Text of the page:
Who watches the watchmen? That was the question before the Montana Legislature yesterday as the Senate State Administration Committee held confirmation hearings for the Commissioner of Political Practices, Jonathan Motl.

Motl was appointed to this position by Governor Steve Bullock, and he’s been a highly controversial figure since day one. His hearing at the Legislature was one of the most highly contentious of the session.

All of this matters to the Montana Family Foundation because of the passage of the so-called “Dark Money” bill earlier in the session. Regular readers may recall that the “dark money” bill claims to prevent anonymous contributions to politicians. In fact, it places churches at risk of being defined as political committees, or possibly even having to publicly report every donation. At worst, every church member’s tithes might be posted on the internet for everyone to see.  That so-called “dark money” bill would be enforced by none other than the Commissioner of Political Practices.

As our current Commissioner, Mr. Motl refused to offer any guarantees in law that churches would not be forced to report their tithes. Far from it, he allowed much of the bill to be defined not in law, but in rules that he himself sets. The mainstream media are wholeheartedly behind Motl, but after you get outside the media, the agreement ends. Individual citizens, candidates, and political party operatives rose up from both sides of the aisle to speak either in favor or against him. Proponents claimed he was good at his job. Opponents pointed out several previous complaints against Motl where his behavior had been called into question.

Whichever side people take, the more important point is that political contributions and freedom of speech are too important to let just one man control them.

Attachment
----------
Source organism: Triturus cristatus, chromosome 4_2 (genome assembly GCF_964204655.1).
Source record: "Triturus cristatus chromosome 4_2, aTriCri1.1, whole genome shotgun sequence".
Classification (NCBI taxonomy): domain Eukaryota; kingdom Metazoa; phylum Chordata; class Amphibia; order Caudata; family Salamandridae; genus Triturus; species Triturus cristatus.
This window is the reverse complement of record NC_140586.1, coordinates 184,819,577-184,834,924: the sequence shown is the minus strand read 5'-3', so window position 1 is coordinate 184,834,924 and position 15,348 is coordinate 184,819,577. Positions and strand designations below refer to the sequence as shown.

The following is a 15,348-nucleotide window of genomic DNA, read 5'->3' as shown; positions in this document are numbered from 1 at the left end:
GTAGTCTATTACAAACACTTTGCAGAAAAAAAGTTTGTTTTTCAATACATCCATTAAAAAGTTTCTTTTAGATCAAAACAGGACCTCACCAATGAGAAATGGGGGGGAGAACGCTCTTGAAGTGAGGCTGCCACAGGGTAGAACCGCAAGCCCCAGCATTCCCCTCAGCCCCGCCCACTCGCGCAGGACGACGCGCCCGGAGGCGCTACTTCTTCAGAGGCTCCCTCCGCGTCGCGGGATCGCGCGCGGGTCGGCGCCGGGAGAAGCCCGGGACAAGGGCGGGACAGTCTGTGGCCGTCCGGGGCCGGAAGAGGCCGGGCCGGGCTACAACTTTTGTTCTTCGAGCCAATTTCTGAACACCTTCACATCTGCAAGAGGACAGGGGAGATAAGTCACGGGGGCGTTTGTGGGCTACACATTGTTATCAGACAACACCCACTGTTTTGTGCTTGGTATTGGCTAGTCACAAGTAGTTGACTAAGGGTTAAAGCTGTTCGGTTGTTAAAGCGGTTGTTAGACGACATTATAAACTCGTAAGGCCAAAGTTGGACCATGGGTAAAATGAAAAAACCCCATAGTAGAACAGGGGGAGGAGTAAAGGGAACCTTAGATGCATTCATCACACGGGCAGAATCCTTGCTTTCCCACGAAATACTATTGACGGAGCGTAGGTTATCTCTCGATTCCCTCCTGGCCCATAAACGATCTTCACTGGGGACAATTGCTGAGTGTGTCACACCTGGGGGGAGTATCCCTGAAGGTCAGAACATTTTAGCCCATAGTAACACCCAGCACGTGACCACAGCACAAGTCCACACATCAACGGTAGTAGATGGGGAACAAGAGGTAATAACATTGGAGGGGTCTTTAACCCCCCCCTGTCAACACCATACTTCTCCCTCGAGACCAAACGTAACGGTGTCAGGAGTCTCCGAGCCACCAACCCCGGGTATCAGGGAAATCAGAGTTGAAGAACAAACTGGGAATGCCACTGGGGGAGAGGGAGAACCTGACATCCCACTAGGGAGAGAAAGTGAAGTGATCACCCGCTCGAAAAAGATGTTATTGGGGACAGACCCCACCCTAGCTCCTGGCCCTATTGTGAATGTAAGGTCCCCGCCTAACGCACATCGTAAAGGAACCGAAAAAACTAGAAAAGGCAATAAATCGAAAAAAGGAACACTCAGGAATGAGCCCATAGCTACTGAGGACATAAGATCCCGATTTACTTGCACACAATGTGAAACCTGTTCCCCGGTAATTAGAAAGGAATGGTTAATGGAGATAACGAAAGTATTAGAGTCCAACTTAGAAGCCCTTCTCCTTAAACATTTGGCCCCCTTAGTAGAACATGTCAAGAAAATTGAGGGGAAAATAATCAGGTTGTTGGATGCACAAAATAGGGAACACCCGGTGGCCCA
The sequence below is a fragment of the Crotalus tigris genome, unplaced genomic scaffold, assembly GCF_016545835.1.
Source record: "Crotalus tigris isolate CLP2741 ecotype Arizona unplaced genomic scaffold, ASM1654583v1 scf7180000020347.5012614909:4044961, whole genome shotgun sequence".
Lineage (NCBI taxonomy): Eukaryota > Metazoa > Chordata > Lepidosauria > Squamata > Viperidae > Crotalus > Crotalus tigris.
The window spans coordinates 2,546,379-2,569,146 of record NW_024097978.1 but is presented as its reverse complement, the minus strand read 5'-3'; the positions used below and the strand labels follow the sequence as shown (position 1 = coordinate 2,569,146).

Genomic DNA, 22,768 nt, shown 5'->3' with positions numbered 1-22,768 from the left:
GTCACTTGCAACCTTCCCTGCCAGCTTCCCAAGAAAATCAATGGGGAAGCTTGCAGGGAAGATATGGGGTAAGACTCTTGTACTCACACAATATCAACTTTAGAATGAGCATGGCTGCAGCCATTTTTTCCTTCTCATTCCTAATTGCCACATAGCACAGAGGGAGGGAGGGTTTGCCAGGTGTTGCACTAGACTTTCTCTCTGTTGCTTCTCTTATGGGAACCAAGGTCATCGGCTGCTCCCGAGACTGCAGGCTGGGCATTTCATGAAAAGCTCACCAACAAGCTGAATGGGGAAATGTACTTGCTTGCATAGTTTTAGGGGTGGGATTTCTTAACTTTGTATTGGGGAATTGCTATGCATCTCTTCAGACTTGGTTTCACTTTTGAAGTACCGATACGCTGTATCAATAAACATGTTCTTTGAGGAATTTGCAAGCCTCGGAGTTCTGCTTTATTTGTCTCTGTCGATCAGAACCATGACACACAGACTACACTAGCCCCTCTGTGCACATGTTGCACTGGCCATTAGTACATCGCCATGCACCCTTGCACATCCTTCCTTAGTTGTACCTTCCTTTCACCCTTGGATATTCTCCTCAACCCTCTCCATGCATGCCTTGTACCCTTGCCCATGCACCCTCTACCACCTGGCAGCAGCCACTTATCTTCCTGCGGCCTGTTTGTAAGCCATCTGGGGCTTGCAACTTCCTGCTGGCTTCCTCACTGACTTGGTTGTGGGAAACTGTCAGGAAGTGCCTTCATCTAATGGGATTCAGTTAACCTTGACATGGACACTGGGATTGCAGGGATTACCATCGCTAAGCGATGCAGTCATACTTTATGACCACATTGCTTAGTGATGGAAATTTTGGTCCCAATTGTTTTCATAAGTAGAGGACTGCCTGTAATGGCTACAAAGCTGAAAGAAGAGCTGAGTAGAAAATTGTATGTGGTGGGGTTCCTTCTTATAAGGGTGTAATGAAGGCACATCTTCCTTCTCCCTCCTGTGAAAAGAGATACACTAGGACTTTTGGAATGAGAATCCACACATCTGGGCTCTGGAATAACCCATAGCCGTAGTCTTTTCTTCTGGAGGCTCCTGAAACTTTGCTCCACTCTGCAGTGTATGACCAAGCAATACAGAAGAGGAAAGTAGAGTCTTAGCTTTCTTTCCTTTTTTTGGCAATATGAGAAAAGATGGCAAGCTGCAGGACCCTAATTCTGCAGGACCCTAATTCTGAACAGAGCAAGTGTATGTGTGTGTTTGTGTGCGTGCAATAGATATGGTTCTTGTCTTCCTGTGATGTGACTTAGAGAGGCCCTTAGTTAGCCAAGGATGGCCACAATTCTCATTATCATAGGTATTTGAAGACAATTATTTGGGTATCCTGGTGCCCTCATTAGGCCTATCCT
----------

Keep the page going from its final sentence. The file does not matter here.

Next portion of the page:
The First Amendment guarantees every American the right to participate in politics. We have a right to speak out, write letters to the editor, or donate to candidates. The desire to make our political process cleaner and more transparent is laudable. But we must not sacrifice our constitutional rights on the altar of campaign finance reform.

Trusting our entire political process to a single man does exactly that. The Commissioner’s rule-making authority is vast and deep. Under the so-called “Dark money” bill, he makes rules about who is an incidental committee, when they have to report, and more.

That single man is appointed by a partisan political official. Is it any wonder that the commissioner is not trusted by candidates from the opposite party? How much better if those rules and decisions were being made in a bipartisan fashion? How much better if the protection of our constitutional rights did not come down to a matter of gamesmanship?

With the passage of the “dark money” bill, we are watching closely to see what happens. Will churches be forced to post every tithe on the internet? It might sound crazy, but something similar has already happened once before. Back in 2005 Helena’s Canyon Ferry Road Baptist Church was accused of being a political committee because they opposed same sex marriage. Fortunately the timely intervention of the courts prevented that tragedy but here is the bottom line.

Who pursued the complaint against the Canyon Ferry Road Baptist Church? It was the Commissioner of Political Practices.

That’s why we’re watching these confirmation hearings so closely and it’s why you should too.